Consul is a free software platform that allows institutions and organizations to carry on the most important direct citizen participation processes. It includes: citizen proposals, consultations, votings, participatory budgets, collaborative legislation.
The platform is flexible allowing each institution/organization to adapt it to suit their specific needs. All functionality can be turn on or off, the home page and other information pages can be personalized without programming, the look and feel of the website can be adapted to suit the corporate image of the institution. It's also multilingual, and it's been translated to 45 languages.
The project was originally developed by the Madrid City Council, and it's now being used by more than a hundred local, regional, and national governments,
The national governments of Uruguay and Colombia are using the platform for their own projects: in the case of Colombia, they are using CONSUL to let citizens have a voice on their national development plan. At the regional level, it's being used by Jalisco (Mexico), Aude (France), Nariño (Colombia), La Libertad (Peru) and many others.
The meain use of CONSUL, however, is in cities, ranging from small towns with a few thousands inhabitants to big cities like New York, Buenos Aires, Quito, Montevideo and Madrid. More than 90 million citizens around the world can make decisions using participation websites deployed with CONSUL.
The CONSUL project is also working together with supranational and international institutions and NGOs like United Nations Development Program, Open Government Partnership, the World Bank, Banco Interamericano de Desarrollo, Unión de Ciudades Capitales Iberoamericanas, Nesta, Participatory Budgeting Project and others. This entities are working to let citizens have a voice in projects like the rebuilding of Mogadishu and the drafting of a constitution in Somalia, the reunification of Cyprus, the localization of the Sustainable Development Goals of the United Nations 2030 Agenda.
CONSUL is being translated to more than 40 languages, also in a collaborative process that is carried out in Crowdin: https://crowdin.com/project/consul
Sharing the CONSUL technology has allowed all this cities, governments and entities to work together and create a community to share best practices, knowledge and ideas. There are online spaces where people working in all this project can work together and support each other. The CONSULCon conference, held every year since 2017, it's an opportunity to meet participation experts, IT people working on the development and implementation of CONSUL, activists, politicians and other people working on direct democracy and citizen participation.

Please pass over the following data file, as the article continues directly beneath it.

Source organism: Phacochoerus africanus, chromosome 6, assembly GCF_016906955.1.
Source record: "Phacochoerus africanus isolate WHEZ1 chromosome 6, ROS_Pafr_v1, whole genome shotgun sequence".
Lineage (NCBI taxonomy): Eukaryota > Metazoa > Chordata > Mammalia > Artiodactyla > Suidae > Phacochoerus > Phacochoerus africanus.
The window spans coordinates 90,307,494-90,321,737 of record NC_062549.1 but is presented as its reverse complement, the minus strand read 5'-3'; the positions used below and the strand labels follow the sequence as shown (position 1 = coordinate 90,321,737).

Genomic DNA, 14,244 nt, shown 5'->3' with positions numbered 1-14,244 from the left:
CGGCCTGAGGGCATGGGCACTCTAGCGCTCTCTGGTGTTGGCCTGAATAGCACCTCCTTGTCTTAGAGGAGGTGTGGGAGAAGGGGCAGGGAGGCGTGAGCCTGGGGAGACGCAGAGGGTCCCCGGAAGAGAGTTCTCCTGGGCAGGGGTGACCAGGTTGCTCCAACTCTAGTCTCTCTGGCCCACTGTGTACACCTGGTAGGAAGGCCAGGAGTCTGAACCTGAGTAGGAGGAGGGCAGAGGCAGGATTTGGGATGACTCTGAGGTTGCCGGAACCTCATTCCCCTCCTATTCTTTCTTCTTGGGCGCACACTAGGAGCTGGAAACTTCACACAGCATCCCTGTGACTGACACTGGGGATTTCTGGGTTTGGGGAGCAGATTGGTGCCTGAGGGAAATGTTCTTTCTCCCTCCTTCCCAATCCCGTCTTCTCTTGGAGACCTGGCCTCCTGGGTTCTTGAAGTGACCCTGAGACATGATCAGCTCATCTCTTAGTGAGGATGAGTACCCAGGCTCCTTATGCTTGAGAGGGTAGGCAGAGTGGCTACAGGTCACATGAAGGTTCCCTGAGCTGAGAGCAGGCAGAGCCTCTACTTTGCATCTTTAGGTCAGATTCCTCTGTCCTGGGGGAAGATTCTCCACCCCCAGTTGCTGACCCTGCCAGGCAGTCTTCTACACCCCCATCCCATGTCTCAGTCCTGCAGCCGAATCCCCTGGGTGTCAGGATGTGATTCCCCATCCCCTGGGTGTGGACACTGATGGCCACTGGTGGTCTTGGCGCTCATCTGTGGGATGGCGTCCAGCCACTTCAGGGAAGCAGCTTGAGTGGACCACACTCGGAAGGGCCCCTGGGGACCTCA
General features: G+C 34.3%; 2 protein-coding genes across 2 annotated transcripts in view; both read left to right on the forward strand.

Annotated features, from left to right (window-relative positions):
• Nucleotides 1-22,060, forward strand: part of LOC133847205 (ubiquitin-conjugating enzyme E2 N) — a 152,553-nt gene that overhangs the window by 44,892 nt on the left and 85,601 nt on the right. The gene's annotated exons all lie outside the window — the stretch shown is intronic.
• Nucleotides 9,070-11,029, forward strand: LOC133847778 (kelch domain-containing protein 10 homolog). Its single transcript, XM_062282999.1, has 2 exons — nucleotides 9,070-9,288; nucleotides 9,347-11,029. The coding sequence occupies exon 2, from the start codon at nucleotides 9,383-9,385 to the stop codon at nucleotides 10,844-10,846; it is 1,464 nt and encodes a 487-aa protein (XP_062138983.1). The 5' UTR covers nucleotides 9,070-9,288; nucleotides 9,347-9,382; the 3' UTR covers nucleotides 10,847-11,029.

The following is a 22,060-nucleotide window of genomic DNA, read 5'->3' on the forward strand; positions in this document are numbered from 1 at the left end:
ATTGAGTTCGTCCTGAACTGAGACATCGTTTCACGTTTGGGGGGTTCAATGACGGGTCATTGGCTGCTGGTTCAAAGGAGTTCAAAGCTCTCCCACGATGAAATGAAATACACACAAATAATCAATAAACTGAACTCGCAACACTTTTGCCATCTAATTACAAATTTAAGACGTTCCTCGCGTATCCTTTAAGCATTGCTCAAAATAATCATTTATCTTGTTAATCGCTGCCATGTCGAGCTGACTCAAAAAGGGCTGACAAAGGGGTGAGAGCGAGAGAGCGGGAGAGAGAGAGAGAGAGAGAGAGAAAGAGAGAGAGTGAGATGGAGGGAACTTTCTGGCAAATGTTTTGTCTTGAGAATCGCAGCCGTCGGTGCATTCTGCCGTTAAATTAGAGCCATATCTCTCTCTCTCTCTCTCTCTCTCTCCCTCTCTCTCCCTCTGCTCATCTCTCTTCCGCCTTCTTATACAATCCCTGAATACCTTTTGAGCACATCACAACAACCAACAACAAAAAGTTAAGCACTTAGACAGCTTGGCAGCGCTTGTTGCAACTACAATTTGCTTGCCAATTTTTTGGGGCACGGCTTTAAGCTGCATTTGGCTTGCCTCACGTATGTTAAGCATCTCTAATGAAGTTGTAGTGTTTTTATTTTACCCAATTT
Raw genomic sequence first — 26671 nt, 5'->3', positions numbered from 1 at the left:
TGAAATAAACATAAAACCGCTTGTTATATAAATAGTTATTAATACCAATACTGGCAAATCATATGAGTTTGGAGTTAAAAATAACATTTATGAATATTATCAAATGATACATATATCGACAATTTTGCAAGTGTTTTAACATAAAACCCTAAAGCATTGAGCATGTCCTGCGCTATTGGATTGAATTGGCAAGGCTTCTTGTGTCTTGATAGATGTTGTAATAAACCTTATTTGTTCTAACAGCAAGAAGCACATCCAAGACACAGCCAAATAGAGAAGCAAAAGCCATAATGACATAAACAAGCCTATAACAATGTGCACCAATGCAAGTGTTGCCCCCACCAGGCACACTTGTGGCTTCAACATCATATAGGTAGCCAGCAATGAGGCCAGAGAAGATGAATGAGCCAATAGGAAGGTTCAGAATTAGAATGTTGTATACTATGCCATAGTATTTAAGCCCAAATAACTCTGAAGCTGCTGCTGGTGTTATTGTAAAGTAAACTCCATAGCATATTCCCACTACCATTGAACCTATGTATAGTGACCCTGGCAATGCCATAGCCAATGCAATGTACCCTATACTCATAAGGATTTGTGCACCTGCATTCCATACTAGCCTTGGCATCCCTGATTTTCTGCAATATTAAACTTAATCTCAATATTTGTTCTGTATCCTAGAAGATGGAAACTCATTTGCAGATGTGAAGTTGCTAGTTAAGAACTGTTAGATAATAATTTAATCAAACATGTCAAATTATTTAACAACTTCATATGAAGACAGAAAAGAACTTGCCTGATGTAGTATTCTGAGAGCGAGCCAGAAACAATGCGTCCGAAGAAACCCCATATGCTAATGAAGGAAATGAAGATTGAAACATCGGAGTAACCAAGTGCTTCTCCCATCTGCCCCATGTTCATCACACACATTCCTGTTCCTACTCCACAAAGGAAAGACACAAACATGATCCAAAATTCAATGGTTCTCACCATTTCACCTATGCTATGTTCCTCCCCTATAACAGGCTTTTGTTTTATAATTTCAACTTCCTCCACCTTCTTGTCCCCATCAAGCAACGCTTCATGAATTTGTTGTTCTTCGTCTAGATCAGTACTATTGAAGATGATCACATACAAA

There are more information about the project, including documentation and videos at consulproject.org.
The server-side code is divided into Models (database abstraction + business logic), Views (html/json rendering) and Controllers (connecting models and views). There is a role-based permission system determining what each user can do on the system - main roles are regular user, moderator and administrator. Regular users can verify their accounts by providing some personal information stored on the city inhabitants census to gain some extra permissions.
The tools chosen to implement the solution are common-use; any developer familiar with Ruby on Rails apps should be able to install and extend it. Furthermore, there are specific extension points (in the form of folders specifically thought of for customization).
Given that we use a standard ruby on rails app, scalability can be done in the usual ways: the database can be replicated/scalled independently from the application servers. Application server instances be added to the system and put behind a load balancer. We use plenty of open-source libraries & ruby gems. The main ones are Ruby on Rails, JQuery, PostgreSQL, CoffeScript, SASS.
All the source code is licensed under the GNU Affero General Public License v3 (AGPLv3) and is available in our Github account: https://github.com/consul/consul. There are a hundred developers contributing code to the project, and many more people are helping with documentation and other needs of the project.
The technical documentation for the project is available at https://docs.consulproject.org
The users guide, administration guide and other end-user documents are available at: http://consulproject.org/en/#documentation